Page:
Common Health Problems

Malnutrition, lack of access to healthcare, substance use, and exposure to dangerous or unhealthy living conditions open up people experiencing homelessness to high rates of health problems. Respiratory tract infections are common, and oral and dental health is often poor. Additionally, people experiencing homelessness are at increased risk of contracting tuberculosis (TB) and HIV/AIDS. In cold weather, the risk of frostbite and hypothermia is substantial, and deaths due to freezing are not uncommon. In hot weather, severe sunburn and heatstroke can occur.1

Disease severity can be remarkably high because of factors such as extreme poverty, delays in seeking care, non-adherence to therapy, cognitive impairment and the adverse health effects of homelessness itself. People living on the streets are particularly prone to develop skin diseases such as cellulitis, impetigo, venous stasis disease, scabies and body lice. Foot disorders such as onychomycosis, tinea pedis, corns and callouses, and immersion foot result from inadequate footwear, prolonged exposure to moisture, long periods of walking and standing, and repetitive minor trauma.2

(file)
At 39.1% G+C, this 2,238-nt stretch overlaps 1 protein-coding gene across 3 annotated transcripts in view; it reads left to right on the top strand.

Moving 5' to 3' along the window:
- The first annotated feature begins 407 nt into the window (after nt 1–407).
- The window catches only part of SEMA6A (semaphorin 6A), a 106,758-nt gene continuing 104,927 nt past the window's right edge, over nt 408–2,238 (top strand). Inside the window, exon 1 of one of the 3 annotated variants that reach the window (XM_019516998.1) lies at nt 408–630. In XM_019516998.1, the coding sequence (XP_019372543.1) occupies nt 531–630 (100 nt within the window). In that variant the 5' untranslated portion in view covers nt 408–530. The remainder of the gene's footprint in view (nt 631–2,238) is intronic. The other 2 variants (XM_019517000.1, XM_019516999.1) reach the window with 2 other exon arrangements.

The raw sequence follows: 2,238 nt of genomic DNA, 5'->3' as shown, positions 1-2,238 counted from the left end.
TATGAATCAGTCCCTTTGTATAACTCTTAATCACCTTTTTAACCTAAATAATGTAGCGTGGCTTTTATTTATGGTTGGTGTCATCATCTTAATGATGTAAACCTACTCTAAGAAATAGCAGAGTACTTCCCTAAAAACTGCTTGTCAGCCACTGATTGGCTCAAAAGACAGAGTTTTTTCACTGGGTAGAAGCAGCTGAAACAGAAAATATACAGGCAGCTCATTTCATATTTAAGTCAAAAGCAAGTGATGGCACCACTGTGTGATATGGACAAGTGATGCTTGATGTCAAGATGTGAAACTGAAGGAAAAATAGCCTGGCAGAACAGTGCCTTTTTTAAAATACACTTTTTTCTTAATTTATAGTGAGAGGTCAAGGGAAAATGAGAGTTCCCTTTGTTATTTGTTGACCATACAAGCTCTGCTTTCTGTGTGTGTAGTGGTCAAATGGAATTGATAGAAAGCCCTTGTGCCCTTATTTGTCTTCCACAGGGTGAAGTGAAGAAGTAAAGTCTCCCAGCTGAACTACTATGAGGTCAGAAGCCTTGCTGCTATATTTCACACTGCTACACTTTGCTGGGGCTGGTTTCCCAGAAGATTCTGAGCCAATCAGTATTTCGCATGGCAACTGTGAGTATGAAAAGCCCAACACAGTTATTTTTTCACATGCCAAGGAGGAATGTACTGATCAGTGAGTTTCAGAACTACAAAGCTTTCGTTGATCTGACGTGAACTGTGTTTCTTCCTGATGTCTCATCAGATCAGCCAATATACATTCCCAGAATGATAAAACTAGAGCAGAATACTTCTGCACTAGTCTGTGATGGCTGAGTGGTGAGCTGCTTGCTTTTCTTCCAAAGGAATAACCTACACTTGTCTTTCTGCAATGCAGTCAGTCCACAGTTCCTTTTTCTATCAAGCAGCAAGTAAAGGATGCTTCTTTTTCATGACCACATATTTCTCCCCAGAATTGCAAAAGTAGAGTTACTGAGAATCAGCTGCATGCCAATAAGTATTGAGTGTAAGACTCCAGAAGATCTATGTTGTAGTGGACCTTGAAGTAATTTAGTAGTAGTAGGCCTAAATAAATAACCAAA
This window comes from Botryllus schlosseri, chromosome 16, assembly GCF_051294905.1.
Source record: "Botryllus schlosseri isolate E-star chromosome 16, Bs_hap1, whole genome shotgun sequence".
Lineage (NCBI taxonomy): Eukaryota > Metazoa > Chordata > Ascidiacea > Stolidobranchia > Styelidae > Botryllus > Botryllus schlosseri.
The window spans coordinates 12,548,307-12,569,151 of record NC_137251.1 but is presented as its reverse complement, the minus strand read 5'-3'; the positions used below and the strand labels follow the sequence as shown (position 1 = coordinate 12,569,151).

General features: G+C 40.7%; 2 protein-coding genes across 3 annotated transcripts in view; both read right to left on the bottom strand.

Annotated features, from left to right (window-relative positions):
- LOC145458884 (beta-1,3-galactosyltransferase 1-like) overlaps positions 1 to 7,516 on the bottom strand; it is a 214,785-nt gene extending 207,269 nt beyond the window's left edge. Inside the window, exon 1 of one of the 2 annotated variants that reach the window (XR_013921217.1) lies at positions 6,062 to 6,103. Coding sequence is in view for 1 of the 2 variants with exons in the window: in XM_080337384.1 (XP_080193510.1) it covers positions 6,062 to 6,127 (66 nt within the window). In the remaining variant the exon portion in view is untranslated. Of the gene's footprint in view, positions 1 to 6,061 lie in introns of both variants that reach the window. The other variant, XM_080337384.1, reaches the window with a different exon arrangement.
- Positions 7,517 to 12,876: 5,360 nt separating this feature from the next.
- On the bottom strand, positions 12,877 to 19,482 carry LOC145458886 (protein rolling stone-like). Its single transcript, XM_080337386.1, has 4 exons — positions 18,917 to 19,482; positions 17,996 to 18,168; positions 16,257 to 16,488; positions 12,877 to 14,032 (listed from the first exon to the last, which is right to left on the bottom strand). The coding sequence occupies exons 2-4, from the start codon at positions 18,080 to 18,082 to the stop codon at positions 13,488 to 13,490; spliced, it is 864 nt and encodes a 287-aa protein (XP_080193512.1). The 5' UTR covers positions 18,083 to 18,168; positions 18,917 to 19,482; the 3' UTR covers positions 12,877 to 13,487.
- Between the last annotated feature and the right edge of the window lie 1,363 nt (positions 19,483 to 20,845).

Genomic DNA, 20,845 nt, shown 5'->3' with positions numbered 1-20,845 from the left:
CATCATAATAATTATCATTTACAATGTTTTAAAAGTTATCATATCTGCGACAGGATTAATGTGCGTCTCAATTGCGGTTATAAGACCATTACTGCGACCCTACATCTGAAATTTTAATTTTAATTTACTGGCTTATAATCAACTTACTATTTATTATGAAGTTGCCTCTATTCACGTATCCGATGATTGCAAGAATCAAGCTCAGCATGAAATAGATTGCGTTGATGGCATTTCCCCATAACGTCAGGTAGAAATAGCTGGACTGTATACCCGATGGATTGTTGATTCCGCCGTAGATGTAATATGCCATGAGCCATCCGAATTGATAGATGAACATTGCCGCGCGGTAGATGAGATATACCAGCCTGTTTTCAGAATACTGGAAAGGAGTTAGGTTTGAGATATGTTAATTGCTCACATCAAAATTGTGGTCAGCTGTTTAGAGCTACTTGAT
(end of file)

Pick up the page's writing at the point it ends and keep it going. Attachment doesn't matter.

Learn more about common health problems in:

Brazil, Australia, United States, United Kingdom, Canada, Chile, Russia, Malaysia, India, Tanzania